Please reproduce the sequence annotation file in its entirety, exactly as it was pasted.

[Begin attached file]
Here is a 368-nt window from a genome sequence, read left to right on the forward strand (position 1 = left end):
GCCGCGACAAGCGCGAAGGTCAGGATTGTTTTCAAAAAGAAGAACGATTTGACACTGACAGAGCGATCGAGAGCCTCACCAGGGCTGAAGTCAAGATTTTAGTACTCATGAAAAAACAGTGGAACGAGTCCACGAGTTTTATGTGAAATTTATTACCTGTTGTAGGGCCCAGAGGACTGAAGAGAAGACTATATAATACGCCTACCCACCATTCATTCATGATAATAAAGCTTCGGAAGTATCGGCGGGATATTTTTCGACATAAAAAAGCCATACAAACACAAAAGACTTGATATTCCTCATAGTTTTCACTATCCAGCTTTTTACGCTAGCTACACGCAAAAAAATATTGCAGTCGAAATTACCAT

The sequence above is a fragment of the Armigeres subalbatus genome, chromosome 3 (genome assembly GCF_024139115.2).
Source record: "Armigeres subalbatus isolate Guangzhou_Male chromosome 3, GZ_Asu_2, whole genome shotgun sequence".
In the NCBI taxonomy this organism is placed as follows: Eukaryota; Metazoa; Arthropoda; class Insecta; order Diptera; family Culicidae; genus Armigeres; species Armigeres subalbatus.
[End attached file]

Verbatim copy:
Here is a 368-nt window from a genome sequence, read left to right on the forward strand (position 1 = left end):
GCCGCGACAAGCGCGAAGGTCAGGATTGTTTTCAAAAAGAAGAACGATTTGACACTGACAGAGCGATCGAGAGCCTCACCAGGGCTGAAGTCAAGATTTTAGTACTCATGAAAAAACAGTGGAACGAGTCCACGAGTTTTATGTGAAATTTATTACCTGTTGTAGGGCCCAGAGGACTGAAGAGAAGACTATATAATACGCCTACCCACCATTCATTCATGATAATAAAGCTTCGGAAGTATCGGCGGGATATTTTTCGACATAAAAAAGCCATACAAACACAAAAGACTTGATATTCCTCATAGTTTTCACTATCCAGCTTTTTACGCTAGCTACACGCAAAAAAATATTGCAGTCGAAATTACCAT

The sequence above is a fragment of the Armigeres subalbatus genome, chromosome 3 (genome assembly GCF_024139115.2).
Source record: "Armigeres subalbatus isolate Guangzhou_Male chromosome 3, GZ_Asu_2, whole genome shotgun sequence".
In the NCBI taxonomy this organism is placed as follows: Eukaryota; Metazoa; Arthropoda; class Insecta; order Diptera; family Culicidae; genus Armigeres; species Armigeres subalbatus.